Activity 3.1: Work of Constant and Non-Constant Forces
How is work and power measured for lifting an object with constant and non-constant forces?
Few forces in nature are constant. A good example of a non-constant force is the force exerted by a spring as you stretch it. In this investigation you will see how to calculate work and power when a non-constant force acts on an object.
AP® Learning Objectives:
Materials Required include, but are not limited to:
Work of a Constant Lifting Force
Work of a Non-Constant Lifting Force
In this activity you will measure the work done when you stretch a spring through a measured distance. First you will collect data for force applied by a stretched spring vs. distance the spring is stretched, and you will plot a graph of force vs. distance. Then, as in the previous activity, you will be able to calculate the work done by finding the area under this graph.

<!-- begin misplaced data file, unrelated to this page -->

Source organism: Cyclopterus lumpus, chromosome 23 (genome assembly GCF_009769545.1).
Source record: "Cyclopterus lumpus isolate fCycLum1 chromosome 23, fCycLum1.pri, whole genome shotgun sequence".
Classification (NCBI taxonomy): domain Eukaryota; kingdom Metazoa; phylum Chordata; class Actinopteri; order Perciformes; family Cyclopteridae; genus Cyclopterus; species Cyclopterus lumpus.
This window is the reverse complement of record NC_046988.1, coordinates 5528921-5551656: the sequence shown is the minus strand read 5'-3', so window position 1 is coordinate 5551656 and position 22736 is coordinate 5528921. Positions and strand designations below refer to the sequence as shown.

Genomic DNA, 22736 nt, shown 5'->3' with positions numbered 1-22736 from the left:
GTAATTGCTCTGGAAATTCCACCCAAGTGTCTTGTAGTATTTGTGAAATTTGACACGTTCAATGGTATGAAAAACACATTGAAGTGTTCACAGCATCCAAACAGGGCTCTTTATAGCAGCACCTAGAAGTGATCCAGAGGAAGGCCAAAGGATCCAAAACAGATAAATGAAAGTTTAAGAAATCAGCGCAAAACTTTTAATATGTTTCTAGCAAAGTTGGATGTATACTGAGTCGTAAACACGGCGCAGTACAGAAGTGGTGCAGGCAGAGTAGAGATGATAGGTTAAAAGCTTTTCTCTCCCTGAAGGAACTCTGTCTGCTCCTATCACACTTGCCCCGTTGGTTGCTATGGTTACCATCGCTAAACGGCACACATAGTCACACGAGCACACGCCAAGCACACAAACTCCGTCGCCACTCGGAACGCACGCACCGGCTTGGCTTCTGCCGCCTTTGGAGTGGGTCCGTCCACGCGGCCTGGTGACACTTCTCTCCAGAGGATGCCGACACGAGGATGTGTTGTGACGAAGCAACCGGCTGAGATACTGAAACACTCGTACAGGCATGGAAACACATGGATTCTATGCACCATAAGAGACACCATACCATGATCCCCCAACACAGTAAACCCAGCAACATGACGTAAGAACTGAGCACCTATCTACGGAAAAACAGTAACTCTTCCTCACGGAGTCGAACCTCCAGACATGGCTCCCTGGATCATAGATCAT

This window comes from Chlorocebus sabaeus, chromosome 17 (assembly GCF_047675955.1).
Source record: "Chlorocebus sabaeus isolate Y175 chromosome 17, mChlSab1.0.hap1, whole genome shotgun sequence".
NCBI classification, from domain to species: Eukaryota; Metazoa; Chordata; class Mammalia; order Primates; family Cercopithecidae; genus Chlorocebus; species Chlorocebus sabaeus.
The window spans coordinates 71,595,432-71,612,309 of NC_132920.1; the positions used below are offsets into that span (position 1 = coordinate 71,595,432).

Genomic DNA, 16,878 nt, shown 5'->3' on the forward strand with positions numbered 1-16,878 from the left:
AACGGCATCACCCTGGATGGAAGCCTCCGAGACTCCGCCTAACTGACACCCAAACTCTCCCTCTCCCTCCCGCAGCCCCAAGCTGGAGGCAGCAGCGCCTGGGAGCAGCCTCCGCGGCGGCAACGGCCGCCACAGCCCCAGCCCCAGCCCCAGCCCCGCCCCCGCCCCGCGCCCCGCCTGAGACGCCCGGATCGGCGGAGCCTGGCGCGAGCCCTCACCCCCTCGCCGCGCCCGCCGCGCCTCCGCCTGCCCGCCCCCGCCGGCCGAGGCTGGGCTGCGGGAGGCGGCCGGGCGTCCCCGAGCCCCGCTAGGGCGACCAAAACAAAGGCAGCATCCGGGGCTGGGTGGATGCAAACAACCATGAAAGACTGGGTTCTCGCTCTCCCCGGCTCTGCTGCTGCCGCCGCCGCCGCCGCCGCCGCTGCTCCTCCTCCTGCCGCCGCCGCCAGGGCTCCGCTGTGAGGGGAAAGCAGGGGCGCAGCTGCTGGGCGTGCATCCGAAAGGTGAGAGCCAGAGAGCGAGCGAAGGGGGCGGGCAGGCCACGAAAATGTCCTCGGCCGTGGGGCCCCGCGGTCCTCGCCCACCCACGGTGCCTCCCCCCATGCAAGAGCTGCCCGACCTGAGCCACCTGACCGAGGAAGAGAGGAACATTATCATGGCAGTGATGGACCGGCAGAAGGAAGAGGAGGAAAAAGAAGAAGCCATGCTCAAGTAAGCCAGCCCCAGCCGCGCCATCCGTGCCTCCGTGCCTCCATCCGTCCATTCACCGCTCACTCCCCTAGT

Kinetic Energy and the Work-Energy Principl
What happens when you apply an external force to an object that is free to move and has no frictional forces on it? According to Newton’s second law, it should experience an acceleration and end up moving with a different velocity. Can we relate the change in velocity of the object to the amount of work that is done on it?
When an object moves, it possesses kinetic energy because of the work that was done to start it moving.
The amount of kinetic energy increases with both mass and speed.
When you apply a net force to an object, the object always accelerates. The force does work and the kinetic energy of the object changes. The relationship between the work done on the object and the change in its kinetic energy is called the work-energy principle.
In short, the work-energy principle states that the net work (considering all forces acting on the object) is equal to the change in the object‘s kinetic energy.
In this activity, you will examine the work-energy principle by doing work on a cart with a spring and comparing this work to the change in the cart‘s kinetic energy.